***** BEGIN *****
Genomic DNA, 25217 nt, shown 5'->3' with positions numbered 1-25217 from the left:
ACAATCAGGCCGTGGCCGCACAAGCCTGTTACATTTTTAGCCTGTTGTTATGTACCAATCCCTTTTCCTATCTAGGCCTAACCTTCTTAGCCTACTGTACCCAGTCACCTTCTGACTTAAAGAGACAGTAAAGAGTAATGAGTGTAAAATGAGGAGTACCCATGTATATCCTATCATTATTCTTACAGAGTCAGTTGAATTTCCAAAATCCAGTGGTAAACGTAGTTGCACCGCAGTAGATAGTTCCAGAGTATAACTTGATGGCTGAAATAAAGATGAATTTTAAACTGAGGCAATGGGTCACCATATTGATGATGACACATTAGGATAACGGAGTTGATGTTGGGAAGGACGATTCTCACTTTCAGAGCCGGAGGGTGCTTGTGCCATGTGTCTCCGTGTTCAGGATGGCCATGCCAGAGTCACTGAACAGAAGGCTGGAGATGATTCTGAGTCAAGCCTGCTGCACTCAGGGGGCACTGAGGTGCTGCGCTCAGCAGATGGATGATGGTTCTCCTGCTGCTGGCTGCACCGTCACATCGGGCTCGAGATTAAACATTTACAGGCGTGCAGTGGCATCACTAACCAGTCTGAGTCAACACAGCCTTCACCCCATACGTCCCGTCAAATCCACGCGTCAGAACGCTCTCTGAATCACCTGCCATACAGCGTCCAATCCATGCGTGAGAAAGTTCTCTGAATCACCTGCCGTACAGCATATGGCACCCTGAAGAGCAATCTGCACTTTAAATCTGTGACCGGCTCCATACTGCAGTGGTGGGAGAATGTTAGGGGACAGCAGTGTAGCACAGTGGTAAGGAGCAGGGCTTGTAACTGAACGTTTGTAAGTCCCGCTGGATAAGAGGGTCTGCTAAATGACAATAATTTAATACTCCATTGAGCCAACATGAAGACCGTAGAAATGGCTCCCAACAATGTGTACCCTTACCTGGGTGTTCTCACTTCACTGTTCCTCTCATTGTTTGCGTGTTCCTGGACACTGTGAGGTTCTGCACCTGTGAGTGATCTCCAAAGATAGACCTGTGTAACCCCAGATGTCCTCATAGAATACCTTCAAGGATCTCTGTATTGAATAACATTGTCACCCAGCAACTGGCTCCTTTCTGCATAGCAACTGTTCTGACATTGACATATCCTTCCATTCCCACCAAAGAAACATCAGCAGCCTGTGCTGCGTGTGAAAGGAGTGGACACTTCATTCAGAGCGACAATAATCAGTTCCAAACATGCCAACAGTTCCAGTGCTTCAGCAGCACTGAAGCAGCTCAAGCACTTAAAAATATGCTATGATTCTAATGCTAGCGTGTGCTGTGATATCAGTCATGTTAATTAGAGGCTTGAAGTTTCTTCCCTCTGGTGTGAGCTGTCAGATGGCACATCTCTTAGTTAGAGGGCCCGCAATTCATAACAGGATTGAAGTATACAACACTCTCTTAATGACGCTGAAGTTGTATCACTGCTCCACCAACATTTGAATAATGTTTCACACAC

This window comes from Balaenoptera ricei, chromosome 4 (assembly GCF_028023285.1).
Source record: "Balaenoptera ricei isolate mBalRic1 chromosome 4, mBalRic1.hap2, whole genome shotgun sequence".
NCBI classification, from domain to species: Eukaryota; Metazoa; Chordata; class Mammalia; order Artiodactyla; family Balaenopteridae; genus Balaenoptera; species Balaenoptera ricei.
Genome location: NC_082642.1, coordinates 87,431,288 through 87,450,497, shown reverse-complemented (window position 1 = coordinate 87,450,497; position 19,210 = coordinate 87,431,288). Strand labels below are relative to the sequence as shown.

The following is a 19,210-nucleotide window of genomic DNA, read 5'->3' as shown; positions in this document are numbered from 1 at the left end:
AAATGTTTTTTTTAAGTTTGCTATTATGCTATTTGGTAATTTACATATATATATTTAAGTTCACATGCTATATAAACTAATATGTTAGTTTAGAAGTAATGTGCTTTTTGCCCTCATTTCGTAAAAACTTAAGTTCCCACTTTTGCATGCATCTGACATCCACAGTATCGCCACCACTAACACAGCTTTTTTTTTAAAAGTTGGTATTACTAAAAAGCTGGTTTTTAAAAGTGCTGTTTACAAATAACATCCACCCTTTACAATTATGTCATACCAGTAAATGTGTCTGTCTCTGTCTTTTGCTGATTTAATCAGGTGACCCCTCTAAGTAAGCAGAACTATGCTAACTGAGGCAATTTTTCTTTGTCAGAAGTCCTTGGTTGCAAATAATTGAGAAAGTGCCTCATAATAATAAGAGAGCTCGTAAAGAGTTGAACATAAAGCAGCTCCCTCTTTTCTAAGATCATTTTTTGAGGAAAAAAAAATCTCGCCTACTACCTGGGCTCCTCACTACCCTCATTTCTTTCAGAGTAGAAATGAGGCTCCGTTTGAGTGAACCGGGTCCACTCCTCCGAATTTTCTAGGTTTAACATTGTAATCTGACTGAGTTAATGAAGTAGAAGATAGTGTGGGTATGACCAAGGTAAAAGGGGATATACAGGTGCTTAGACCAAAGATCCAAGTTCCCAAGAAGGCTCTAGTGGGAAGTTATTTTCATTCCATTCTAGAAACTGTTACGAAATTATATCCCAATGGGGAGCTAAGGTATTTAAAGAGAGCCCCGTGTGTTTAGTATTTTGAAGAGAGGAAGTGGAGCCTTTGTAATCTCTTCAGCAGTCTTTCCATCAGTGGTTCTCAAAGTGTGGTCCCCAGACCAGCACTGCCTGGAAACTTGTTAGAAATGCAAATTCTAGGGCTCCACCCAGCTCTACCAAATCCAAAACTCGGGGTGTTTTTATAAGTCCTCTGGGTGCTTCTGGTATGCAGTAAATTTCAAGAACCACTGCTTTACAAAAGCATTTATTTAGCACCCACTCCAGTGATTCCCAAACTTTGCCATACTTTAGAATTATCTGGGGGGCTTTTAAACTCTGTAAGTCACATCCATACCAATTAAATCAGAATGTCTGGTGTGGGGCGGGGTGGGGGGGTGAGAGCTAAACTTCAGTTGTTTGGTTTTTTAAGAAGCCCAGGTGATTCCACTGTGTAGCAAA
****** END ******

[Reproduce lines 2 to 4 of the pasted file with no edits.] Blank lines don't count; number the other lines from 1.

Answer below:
ACAATCAGGCCGTGGCCGCACAAGCCTGTTACATTTTTAGCCTGTTGTTATGTACCAATCCCTTTTCCTATCTAGGCCTAACCTTCTTAGCCTACTGTACCCAGTCACCTTCTGACTTAAAGAGACAGTAAAGAGTAATGAGTGTAAAATGAGGAGTACCCATGTATATCCTATCATTATTCTTACAGAGTCAGTTGAATTTCCAAAATCCAGTGGTAAACGTAGTTGCACCGCAGTAGATAGTTCCAGAGTATAACTTGATGGCTGAAATAAAGATGAATTTTAAACTGAGGCAATGGGTCACCATATTGATGATGACACATTAGGATAACGGAGTTGATGTTGGGAAGGACGATTCTCACTTTCAGAGCCGGAGGGTGCTTGTGCCATGTGTCTCCGTGTTCAGGATGGCCATGCCAGAGTCACTGAACAGAAGGCTGGAGATGATTCTGAGTCAAGCCTGCTGCACTCAGGGGGCACTGAGGTGCTGCGCTCAGCAGATGGATGATGGTTCTCCTGCTGCTGGCTGCACCGTCACATCGGGCTCGAGATTAAACATTTACAGGCGTGCAGTGGCATCACTAACCAGTCTGAGTCAACACAGCCTTCACCCCATACGTCCCGTCAAATCCACGCGTCAGAACGCTCTCTGAATCACCTGCCATACAGCGTCCAATCCATGCGTGAGAAAGTTCTCTGAATCACCTGCCGTACAGCATATGGCACCCTGAAGAGCAATCTGCACTTTAAATCTGTGACCGGCTCCATACTGCAGTGGTGGGAGAATGTTAGGGGACAGCAGTGTAGCACAGTGGTAAGGAGCAGGGCTTGTAACTGAACGTTTGTAAGTCCCGCTGGATAAGAGGGTCTGCTAAATGACAATAATTTAATACTCCATTGAGCCAACATGAAGACCGTAGAAATGGCTCCCAACAATGTGTACCCTTACCTGGGTGTTCTCACTTCACTGTTCCTCTCATTGTTTGCGTGTTCCTGGACACTGTGAGGTTCTGCACCTGTGAGTGATCTCCAAAGATAGACCTGTGTAACCCCAGATGTCCTCATAGAATACCTTCAAGGATCTCTGTATTGAATAACATTGTCACCCAGCAACTGGCTCCTTTCTGCATAGCAACTGTTCTGACATTGACATATCCTTCCATTCCCACCAAAGAAACATCAGCAGCCTGTGCTGCGTGTGAAAGGAGTGGACACTTCATTCAGAGCGACAATAATCAGTTCCAAACATGCCAACAGTTCCAGTGCTTCAGCAGCACTGAAGCAGCTCAAGCACTTAAAAATATGCTATGATTCTAATGCTAGCGTGTGCTGTGATATCAGTCATGTTAATTAGAGGCTTGAAGTTTCTTCCCTCTGGTGTGAGCTGTCAGATGGCACATCTCTTAGTTAGAGGGCCCGCAATTCATAACAGGATTGAAGTATACAACACTCTCTTAATGACGCTGAAGTTGTATCACTGCTCCACCAACATTTGAATAATGTTTCACACAC

This window comes from Balaenoptera ricei, chromosome 4 (assembly GCF_028023285.1).
Source record: "Balaenoptera ricei isolate mBalRic1 chromosome 4, mBalRic1.hap2, whole genome shotgun sequence".